Japan’s experience reinforces the point that high levels of debt can be surprisingly sustainable. The country’s central government debt passed 100 percent of GDP in 2000, and the ratio has since almost doubled, to nearly 200 percent. Yet Japan has not experienced a debt crisis. Instead, interest rates have declined, keeping the cost of servicing the debt at an affordable level. Japan’s track record also disproves the notion that high levels of debt impede vigorous emergency spending. The country’s pandemic stimulus is large, especially relative to the scale of its health challenge.
In short, the recent prevalence of low interest rates across the rich world encourages the view that U.S. debt levels will be manageable, even if they expand further. The more central banks embrace quantitative easing, the lower interest rates are likely to remain: the rock-bottom yields on Japan’s government debt reflect the fact that the Bank of Japan has vacuumed up more than a third of it. In this environment of durably low interest rates, governments enter a looking-glass world: by taking on more debt, they can reduce the burden of the debt, since their debt-financed investments offset the debt by boosting GDP. Based on this logic, the age of magic money may usher in expanded federal investments in a wide range of sectors. When investors the world over clamor for U.S. government bonds, why not seize the opportunity?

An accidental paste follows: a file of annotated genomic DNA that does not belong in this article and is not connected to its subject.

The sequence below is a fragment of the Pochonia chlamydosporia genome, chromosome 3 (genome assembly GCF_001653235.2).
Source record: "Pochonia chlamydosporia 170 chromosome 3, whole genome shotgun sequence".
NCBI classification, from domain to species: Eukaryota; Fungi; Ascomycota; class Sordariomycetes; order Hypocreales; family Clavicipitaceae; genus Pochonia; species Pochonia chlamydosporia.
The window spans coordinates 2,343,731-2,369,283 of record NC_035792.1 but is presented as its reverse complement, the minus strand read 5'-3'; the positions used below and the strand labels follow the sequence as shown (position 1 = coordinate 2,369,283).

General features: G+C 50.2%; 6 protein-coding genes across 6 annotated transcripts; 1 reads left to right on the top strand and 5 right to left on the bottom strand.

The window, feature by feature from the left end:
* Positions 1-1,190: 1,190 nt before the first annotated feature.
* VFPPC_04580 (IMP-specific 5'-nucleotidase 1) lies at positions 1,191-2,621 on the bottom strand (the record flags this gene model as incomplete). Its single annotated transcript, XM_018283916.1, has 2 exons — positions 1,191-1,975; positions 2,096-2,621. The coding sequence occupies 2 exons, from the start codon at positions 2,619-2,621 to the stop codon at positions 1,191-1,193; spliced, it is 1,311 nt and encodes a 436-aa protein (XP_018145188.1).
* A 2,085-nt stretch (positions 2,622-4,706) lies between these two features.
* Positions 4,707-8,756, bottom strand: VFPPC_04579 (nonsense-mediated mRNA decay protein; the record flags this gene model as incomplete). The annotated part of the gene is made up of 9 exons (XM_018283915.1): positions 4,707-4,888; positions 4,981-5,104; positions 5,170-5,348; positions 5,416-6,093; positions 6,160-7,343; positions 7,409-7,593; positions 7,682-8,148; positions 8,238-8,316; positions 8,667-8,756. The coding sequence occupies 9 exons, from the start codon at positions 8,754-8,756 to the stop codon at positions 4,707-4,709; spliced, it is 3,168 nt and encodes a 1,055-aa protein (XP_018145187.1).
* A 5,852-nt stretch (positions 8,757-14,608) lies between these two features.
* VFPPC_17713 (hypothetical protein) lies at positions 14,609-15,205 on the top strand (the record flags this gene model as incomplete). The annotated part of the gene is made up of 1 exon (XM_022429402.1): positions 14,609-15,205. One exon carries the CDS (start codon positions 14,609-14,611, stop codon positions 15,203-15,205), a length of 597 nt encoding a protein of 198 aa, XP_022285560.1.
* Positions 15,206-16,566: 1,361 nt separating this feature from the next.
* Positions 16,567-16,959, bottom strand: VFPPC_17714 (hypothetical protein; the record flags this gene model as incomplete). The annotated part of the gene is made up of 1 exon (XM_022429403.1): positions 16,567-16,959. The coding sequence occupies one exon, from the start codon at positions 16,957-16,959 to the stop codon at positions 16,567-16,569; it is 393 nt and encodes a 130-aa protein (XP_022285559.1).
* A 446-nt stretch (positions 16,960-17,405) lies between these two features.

The question is whether Tokyo’s experience—rising debt offset by falling interest rates—anticipates Washington’s future. For the moment, the two countries have one critical feature in common: a central bank that is eagerly engaged in quantitative easing. But that eagerness depends on quiescent inflation. Because of a strong tradition of saving, Japan has experienced outright deflation in 13 of the past 25 years, whereas the United States has experienced deflation in only one year over that period. The danger down the road is that the United States will face an unexpected price surge that in turn forces up interest rates faster than nominal GDP, rendering its debt unsustainable.